If you go shopping this Black Friday be sure to keep your receipts! You never know when you will need to return something are going to hit the receipt jackpot!
New Jersey law prohibits retailers from printing certain information on sales receipts:
56:11-42 Electronic printing of credit card numbers on sales receipts, regulated.
1. No retail sales establishment shall print electronically more than the last five digits of a customer’s credit card account number or the expiration date of that credit card upon any sales receipt provided at the point of sale to the customer, except that the provisions of this section shall not apply to any sales receipt in which the sole means of recording the customer’s credit card number is by handwriting or by an imprint or copy of the credit card.
Although the law does not say that consumers may sue the business who printed a receipt with prohibited information on it (you can file a complaint with the New Jersey Division of Consumer Affairs which can result in the business being fined), crafty lawyers have figured out how to bootstrap improper receipt claims onto the New Jersey Truth-in-Consumer Contract, Warranty, and Notice Act (TCCWNA), which does allow for lawsuits.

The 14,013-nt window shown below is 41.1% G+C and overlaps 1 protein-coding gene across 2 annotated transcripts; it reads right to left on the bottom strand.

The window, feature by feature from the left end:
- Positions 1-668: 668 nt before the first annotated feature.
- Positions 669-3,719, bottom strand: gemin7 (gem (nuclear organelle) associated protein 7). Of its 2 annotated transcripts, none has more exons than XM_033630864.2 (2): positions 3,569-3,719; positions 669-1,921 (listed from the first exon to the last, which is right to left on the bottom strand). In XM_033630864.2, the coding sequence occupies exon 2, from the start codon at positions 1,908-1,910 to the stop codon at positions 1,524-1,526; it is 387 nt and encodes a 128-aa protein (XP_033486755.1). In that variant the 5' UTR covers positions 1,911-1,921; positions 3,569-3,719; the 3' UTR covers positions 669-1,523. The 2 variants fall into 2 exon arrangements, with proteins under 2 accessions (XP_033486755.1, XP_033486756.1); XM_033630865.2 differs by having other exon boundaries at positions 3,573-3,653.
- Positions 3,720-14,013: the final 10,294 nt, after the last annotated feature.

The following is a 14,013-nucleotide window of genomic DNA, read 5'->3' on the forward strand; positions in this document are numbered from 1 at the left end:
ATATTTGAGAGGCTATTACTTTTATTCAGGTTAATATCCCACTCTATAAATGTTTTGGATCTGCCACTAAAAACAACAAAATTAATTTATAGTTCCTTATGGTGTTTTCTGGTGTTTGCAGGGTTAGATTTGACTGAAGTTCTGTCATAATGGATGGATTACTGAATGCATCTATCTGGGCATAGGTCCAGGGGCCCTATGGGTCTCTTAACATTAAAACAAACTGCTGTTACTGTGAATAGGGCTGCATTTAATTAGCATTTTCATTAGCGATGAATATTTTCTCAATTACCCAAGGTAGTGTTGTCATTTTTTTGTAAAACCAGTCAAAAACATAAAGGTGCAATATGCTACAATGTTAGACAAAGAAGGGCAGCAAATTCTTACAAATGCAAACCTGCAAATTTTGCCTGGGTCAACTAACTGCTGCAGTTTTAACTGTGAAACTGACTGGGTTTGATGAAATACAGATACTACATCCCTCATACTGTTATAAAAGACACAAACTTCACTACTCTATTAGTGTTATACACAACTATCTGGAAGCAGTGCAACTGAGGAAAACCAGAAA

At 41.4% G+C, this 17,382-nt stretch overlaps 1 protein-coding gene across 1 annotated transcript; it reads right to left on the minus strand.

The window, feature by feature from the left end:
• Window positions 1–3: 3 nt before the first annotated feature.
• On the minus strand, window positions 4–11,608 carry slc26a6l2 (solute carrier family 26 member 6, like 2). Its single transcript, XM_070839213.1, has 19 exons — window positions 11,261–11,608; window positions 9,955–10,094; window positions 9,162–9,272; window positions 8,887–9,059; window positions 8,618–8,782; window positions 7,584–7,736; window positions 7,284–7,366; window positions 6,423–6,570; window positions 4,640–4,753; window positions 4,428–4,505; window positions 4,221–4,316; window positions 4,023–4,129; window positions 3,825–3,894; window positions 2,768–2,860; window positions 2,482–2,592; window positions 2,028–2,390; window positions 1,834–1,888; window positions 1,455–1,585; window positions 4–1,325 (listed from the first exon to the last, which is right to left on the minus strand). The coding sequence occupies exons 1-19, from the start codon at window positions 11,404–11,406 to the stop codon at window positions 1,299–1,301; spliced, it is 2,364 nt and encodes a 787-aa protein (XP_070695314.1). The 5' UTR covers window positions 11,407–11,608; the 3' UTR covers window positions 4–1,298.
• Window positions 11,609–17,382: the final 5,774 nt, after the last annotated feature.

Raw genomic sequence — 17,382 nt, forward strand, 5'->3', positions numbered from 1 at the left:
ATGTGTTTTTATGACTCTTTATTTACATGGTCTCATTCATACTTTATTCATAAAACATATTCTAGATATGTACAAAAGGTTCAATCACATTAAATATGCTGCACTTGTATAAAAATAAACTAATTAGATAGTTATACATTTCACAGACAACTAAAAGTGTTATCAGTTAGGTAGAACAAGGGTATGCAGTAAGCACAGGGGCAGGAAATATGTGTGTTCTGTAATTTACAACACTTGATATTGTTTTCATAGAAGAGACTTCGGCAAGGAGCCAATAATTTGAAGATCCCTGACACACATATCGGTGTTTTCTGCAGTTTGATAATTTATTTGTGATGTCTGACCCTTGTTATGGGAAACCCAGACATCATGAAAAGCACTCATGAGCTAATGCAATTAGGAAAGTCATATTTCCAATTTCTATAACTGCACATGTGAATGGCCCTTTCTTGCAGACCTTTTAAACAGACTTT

Earlier this year, one of these types of lawsuits was filed against Bottle King as a class action. No consumers were harmed, but the company quickly settled the lawsuit against it in addition to changing its receipts.
Like the receipt law, many of the consumer protection bills working their way through the legislature do not themselves contain a private right of action. However, as this case demonstrates, plaintiffs’ attorneys are having some success aggregating technical violation claims and bootstrapping them on to the state’s Consumer Fraud Act (CFA) and the TCCWNA in order to cash in on the mandatory fines and attorney fee awards those laws allow. The New Jersey Civil Justice Institute is committed to exposing these cases and educating lawmakers and the judiciary on their negative impact.